The District of Columbia school system claimed a 73 percent graduation rate in 2017. The Washington Post recently reported that “one in three graduates received their diplomas in violation of city policy. Wrote the Post:  “Those students had walked across graduation stages despite missing too many classes or improperly taking makeup classes. . . Even if all of the students regarded as “moderately off-track” receive diplomas, the graduation rate would stand at about 61 percent — 12 points below last year’s.”

Would even 61 percent of Washington, D.C. students graduate college and career ready? Not at all. In eighth grade, just 53 percent tested at or above Basic in reading, just 25 percent were Proficient or above. It is probably significant that in 2013 96 percent of students entering the Community College of the University of District Columbia required at least one remedial course; half needed remediation in four subjects. By 2017 it was reported that 98 percent of public school graduates needed remediation after enrolling in the University of District Columbia.

Given this education system, Washington, D.C., will likely remain two cities, one White and increasingly prosperous, the other Black, impoverished, in a context in which poverty is reproduced from one generation to the next. Simply allowing children incapable of succeeding in college and life to graduate isn’t going to help end this racial caste system.

Here’s a suggestion for the District of Columbia Public Schools:  Instead of faking graduation rates, teach your Black students to read.

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It’s Up to You, New York

For those of us who live in a rational, data-based world, it can no longer be argued that school discipline disparities can be attributed to the fictitious oddities of “the…

For those of us who live in a rational, data-based world, it can no longer be argued that school discipline disparities can be attributed to the fictitious oddities of “the Black family,” socio-economic conditions, cultural differences and the like.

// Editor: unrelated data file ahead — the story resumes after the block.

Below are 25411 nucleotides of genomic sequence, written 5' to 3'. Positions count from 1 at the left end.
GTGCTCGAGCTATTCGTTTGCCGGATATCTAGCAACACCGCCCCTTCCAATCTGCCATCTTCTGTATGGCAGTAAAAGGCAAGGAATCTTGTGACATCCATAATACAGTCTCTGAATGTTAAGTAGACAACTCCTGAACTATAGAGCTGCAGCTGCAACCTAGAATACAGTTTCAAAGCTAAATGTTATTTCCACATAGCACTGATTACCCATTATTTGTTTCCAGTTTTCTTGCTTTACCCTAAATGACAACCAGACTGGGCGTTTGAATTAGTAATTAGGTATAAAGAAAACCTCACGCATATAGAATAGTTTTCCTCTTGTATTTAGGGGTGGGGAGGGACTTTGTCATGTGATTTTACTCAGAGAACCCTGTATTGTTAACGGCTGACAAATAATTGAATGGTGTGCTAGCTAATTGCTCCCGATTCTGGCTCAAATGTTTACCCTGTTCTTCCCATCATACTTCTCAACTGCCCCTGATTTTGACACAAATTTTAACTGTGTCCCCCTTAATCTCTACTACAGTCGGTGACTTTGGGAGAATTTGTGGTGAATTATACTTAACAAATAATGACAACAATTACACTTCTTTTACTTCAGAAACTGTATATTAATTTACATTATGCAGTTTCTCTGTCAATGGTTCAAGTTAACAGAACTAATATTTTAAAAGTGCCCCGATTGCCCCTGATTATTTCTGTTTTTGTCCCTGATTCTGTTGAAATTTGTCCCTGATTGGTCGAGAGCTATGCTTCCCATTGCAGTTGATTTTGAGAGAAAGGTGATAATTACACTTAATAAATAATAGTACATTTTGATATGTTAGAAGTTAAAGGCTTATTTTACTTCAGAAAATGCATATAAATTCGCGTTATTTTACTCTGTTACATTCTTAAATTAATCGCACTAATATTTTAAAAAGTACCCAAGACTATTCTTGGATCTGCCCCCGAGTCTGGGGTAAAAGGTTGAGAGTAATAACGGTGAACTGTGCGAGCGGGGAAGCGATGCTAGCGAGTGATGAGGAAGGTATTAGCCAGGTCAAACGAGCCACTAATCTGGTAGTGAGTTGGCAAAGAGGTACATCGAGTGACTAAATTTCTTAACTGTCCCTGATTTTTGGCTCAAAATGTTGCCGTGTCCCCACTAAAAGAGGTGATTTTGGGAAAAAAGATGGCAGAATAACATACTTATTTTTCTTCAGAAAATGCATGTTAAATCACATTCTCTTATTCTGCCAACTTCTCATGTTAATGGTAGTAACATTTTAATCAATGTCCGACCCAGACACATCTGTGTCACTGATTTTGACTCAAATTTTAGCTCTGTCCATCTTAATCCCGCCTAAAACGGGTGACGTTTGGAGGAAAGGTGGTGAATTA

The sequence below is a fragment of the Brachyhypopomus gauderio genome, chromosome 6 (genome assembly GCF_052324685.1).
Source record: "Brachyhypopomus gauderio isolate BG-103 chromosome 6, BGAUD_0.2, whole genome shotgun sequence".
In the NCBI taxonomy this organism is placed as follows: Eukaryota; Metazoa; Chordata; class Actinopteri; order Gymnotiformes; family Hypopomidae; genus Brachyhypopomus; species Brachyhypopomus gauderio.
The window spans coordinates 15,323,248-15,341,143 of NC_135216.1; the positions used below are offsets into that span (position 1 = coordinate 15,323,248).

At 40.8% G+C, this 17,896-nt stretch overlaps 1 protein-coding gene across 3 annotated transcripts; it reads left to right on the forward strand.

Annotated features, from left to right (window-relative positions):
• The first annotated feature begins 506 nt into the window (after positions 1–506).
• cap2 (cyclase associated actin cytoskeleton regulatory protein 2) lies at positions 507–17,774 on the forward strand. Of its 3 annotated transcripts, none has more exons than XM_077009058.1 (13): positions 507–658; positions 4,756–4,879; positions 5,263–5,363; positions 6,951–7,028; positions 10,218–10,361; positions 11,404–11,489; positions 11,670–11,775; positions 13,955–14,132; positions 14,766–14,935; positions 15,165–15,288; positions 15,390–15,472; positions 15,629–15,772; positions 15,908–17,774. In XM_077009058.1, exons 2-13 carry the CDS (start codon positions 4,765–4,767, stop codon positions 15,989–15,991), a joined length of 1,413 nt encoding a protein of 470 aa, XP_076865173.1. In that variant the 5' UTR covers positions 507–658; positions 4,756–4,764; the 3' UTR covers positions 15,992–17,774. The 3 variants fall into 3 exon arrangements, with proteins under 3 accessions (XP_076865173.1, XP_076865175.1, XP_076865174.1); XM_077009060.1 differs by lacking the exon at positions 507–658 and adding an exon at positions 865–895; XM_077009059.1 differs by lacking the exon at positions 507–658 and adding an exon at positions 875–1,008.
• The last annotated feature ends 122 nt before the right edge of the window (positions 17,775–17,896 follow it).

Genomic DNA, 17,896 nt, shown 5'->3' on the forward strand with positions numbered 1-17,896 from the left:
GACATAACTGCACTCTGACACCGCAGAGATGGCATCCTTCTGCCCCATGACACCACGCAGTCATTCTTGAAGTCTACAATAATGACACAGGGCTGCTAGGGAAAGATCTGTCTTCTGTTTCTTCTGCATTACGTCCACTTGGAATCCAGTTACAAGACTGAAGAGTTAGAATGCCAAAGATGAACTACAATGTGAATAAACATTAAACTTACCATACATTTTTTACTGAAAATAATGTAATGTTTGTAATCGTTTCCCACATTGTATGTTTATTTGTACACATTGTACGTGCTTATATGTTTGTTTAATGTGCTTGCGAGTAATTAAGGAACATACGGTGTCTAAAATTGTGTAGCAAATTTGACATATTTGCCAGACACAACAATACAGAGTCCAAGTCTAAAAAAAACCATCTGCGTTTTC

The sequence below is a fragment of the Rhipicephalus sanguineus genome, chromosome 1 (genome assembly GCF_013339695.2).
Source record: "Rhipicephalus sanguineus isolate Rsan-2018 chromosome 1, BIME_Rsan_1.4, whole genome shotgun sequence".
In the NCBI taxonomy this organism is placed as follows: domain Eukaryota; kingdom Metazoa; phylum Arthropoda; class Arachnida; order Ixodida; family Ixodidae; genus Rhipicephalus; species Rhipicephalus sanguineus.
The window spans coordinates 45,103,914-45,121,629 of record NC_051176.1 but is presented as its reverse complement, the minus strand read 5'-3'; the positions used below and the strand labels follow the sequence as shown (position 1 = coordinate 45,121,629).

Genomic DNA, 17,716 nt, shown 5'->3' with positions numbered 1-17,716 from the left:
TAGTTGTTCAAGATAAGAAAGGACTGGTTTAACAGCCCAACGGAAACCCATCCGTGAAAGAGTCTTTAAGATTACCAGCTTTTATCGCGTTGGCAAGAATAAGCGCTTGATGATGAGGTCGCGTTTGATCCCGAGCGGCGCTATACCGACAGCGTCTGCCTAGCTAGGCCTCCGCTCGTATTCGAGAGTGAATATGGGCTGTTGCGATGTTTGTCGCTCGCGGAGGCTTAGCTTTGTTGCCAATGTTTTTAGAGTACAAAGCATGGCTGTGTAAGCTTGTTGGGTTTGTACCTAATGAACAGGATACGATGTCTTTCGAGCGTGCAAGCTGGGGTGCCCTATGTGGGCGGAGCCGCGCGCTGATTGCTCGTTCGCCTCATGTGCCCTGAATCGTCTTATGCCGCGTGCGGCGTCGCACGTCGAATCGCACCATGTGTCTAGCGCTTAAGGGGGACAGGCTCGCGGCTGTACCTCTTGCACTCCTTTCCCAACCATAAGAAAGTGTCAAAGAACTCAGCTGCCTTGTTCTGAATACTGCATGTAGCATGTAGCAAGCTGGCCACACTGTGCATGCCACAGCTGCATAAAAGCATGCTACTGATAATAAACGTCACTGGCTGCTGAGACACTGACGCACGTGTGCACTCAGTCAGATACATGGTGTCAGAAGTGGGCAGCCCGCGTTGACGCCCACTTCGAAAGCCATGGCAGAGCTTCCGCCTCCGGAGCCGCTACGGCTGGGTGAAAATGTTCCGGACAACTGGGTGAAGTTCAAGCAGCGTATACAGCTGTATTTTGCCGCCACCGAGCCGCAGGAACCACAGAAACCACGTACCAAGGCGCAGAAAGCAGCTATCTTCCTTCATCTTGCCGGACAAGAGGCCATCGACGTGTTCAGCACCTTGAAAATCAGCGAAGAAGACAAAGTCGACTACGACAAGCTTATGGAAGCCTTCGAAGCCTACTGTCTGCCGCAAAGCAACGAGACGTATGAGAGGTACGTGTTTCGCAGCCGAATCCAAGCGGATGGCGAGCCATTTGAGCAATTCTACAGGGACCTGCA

Since the publication of the unchallenged, and unquestionable, report from the Justice Center of the Council of State Governments, Breaking Schools’ Rules in 2011, we have known that after having accounted “for the factors most often associated with poor school performance . . . race was a predictive factor for whether a student would be disciplined, particularly for discretionary disciplinary actions.” And further: “High rates of disciplinary involvement among African-American students were driven chiefly by violations that are subject to the discretion of school employees . . . The data . . . provide compelling evidence to show that how a school uses suspension and expulsion is driven in large part by the decisions of officials at both the district and individual school level.”

In other words, school discipline disparities by race are a good indicator of racism in schools and systems.

Which brings us to New York City, the greatest city in the world, for some, and the home to the third most-segregated school system by at least one (widely-debated) study.  According to the just-released school discipline data from the U.S. Department of Education, male Black students are three and a half times as likely to be punished with one or more out-of-school suspensions as are male White students and female Black students are an astonishing eight times as likely to be punished in this way than female White students.

These disparities, by themselves, are prima facie indicators of endemic racist actions (not to speak of attitudes) in the New York City school system among “officials at both the district and individual school level.”  And they are not simply of academic interest, they cause lasting harm.  The Justice Center study also found that “Students who experienced suspension or expulsion, especially those who did so repeatedly, were more likely to be held back a grade or drop out of school than students who were not involved in the disciplinary system.”

It reasonably follows, then, that the decisions of district and individual school level personnel to discipline three to eight times the proportion of Black as White students likely results in disproportionate numbers of Black students being held back a grade or dropping out of school. That is one way racist attitudes and actions work to limit educational opportunities for Black students in New York City.

Another way is the “school choice” system with its apogee in the city’s selective high schools.

This year, as usual, enrollment in New York City’s selective high schools was bizarrely skewed by race, especially at the jewel of the system, Stuyvesant High School.  According to the New York City Department of Education’s own records, out of a total enrollment of 3,323 students across four grades at Stuyvesant, 23 are Black as compared to, say, 35 “Native Hawaiian or other Pacific Islander.”  This is remarkable as the U.S. Census counts over two million Black residents in the city, but notes that there are too few Native Hawaiian or other Pacific Islanders in the city to count.  [However, it is evident that there are at least 35.]